the IP addresses from which this attack was initiated. As a 
result, this week the IRS confirmed, ``No personal taxpayer 
data was compromised or disclosed by our IRS systems.'' These 
are critical facts, and I hope that the public understands them 
and any press that are here will repeat them. As I said 
earlier, this is our 23rd hearing on these types of allegations 
against the IRS.
    Imagine instead if we had held 23 hearings on the issue 
that actually matters to the American people. Imagine if we had 
held 23 hearings where we brought in drug company officials to 
explain their skyrocketing prices. Now, that is something that 
we could really help our fellow citizens on and would make a 
big difference. Going forward, I hope we will use the resources 
and the authority of this great committee to serve the 
interests of our constituents.
    I want to thank our witnesses for being with us today. I 
look forward to your testimony. And with that, Mr. Chairman, I 
yield back.
    Chairman Chaffetz. I thank the gentleman. I will now 
recognize Mr. Jordan of Ohio as the chairman of the 
Subcommittee on Healthcare Benefits and Administrative Rules, 
and recognize him for 5 minutes.
    Mr. Jordan. Thank you, Mr. Chairman. The ranking member 
said Republicans have had 23 hearings where they are ``trying 
to get the IRS.'' We are not trying to get the IRS. The IRS is 
trying to get conservative Americans who are exercising their 
1st Amendment free speech rights. 23 hearings is a pretty small 
price to pay when you are trying to protect fundamental 
liberties in the Constitution, for goodness sake. So I want to 
thank the chairman for this hearing on document preservation, 
data security. If anyone needs it, certainly the IRS needs a 
lesson in how to preserve documents.
    Let me give you a quick little history here. Several years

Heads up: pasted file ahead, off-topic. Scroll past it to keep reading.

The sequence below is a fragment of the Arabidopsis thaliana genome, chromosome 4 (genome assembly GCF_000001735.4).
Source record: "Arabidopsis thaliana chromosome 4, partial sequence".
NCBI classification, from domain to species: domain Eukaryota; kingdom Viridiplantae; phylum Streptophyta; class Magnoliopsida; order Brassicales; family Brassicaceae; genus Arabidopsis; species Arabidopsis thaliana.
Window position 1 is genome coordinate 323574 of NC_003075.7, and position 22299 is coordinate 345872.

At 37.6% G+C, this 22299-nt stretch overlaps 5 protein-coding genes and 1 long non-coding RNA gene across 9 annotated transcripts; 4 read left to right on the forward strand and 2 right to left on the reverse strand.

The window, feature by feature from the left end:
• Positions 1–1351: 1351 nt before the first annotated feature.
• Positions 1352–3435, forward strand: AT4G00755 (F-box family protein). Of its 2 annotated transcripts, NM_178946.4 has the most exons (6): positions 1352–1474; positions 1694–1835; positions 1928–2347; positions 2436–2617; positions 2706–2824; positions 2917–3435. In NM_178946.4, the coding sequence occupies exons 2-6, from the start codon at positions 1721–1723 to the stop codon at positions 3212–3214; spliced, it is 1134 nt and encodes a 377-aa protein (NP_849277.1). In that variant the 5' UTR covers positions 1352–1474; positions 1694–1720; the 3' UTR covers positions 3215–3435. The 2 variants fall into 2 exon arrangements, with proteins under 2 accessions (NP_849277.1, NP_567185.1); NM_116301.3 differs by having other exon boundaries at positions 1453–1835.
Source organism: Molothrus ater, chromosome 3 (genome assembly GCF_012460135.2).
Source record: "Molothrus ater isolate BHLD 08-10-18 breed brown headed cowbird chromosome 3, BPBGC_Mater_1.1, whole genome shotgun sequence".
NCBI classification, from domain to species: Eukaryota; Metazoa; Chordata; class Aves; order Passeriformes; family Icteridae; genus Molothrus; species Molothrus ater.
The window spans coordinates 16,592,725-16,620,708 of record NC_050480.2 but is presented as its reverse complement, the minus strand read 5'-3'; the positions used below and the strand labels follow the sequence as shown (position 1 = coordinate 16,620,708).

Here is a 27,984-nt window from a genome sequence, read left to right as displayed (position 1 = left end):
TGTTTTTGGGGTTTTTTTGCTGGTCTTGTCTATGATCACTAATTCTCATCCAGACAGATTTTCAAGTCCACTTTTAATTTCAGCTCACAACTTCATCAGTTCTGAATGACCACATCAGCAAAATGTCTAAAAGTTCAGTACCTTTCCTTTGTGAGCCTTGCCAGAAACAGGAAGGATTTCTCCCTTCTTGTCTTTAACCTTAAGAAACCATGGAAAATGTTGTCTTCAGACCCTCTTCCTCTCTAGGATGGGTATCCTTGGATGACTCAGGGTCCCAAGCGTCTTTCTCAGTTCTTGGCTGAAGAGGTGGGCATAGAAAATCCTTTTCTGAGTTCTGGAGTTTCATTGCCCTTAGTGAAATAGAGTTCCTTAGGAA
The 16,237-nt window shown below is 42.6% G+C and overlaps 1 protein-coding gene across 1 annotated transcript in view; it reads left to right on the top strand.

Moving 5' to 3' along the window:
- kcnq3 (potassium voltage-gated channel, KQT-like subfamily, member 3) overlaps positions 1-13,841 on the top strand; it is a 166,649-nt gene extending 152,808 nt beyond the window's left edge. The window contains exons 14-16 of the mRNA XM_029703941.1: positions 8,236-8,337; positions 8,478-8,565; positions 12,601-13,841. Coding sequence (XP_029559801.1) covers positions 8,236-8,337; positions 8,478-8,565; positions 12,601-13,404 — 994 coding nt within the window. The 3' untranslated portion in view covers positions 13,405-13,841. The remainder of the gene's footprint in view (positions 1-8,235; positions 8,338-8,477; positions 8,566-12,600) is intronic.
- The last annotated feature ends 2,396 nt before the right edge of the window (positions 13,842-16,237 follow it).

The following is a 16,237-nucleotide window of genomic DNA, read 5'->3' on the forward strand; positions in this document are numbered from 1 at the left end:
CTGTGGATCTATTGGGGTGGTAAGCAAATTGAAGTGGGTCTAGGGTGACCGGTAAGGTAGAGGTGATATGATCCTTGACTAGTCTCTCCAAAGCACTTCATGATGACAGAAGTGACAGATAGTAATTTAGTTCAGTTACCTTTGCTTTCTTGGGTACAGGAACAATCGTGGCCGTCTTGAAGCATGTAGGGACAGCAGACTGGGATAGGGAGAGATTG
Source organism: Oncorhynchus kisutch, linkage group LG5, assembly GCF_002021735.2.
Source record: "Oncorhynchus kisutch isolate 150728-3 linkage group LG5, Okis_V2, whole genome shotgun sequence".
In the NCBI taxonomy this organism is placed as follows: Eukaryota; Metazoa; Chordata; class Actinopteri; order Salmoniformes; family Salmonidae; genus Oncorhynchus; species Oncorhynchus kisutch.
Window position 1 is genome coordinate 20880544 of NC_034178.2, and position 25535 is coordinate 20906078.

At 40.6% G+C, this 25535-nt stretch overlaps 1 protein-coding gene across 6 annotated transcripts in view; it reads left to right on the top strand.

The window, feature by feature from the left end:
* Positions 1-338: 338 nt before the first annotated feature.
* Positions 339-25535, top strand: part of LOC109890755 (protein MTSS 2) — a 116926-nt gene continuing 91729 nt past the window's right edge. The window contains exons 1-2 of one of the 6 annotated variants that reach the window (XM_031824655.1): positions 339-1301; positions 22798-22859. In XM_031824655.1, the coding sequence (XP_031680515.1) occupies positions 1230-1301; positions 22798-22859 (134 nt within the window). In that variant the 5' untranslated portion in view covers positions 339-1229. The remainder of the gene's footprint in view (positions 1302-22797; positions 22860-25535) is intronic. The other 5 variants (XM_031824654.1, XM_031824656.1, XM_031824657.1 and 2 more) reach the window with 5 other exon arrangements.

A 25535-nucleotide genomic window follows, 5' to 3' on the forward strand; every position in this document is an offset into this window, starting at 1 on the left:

back, Brian Downing orders destruction of documents that TIGTA 
needs in their audit. The person who was ordered to destroy the 
document comes forward as we want whistleblowers to come 
forward when something wrong is going on, comes forward and 
tells Stephen Whitlock, the then acting director of the Office 
of Professional Responsibility, and he says just keep 
destroying the documents.
    Fast forward to 2013. Again, the IRS gets caught with their 
hand in the cookie jar. Lois Lerner's now famous speech, May 
10th, 2013, where she goes to the Bar Association, lies to the 
American people, says it was not us, it was just those folks in 
Cincinnati. Complete lie. It was folks in Washington 
orchestrating this targeting against conservative groups. Later 
that year, later in 2013, Mr. Koskinen is brought in to clean 
up the mess. In fact, the President himself said, ``He's the 
expert at turning around institutions.''
    So what has the turnaround been? The chairman just talked 
about it, right? What has the turnaround been? We had this case 
with Microsoft where an IRS employee, Sam Maruca, his hard 
drive is wiped clean when there is a preservation order in 
place not to destroy any records relative to that court case 
and that investigation. And, of course, the one that I think is 
most important, Mr. Koskinen, brought in as the turnaround 
expert, learns that Lois Lerner's hard drive has had problems. 
He waits 2 months before he tells Congress and the American 
people, and, more importantly, under his watch, 422 backup 
tapes are destroyed after there are three preservation orders. 
Three orders, one from Mr. Milholland himself, do not destroy 
anything. And what does the IRS do? Three preservation orders, 
one from the IRS themselves, one from TIGTA, one from the 
Justice Department doing a criminal investigation, and two 
subpoenas from this committee, what does the IRS do? They 
destroy 422 backup tapes containing potentially 24,000 emails 
relevant to a congressional investigation and a criminal 
investigation. So there is a pattern here.
    Now, finally, Mr. Chairman, just to add insult to injury, 
guess what the Internal Revenue Service did? That very first 
example I gave you about Mr. Whitlock who said, no, keep 
destroying the documents that the whistleblower came forward 
and said we are doing. Guess what happens? I guess at the IRS 
if you destroy documents, you get a promotion. Mr. Whitlock was 
just named head of the Office of Professional Responsibility.
    So to the ranking member, I think a 24th hearing with that 
kind of history at this organization is more than warranted, 
for goodness sake. There is a pattern of destroying records, a 
pattern of destroying documents, and, frankly, a pattern of 
destroying records and documents when you have been told not 
to. Preservation orders and whistleblowers coming forward, and 
yet it continues, and when that happens, some people get 
promoted at the IRS. Of course we need this hearing, and I look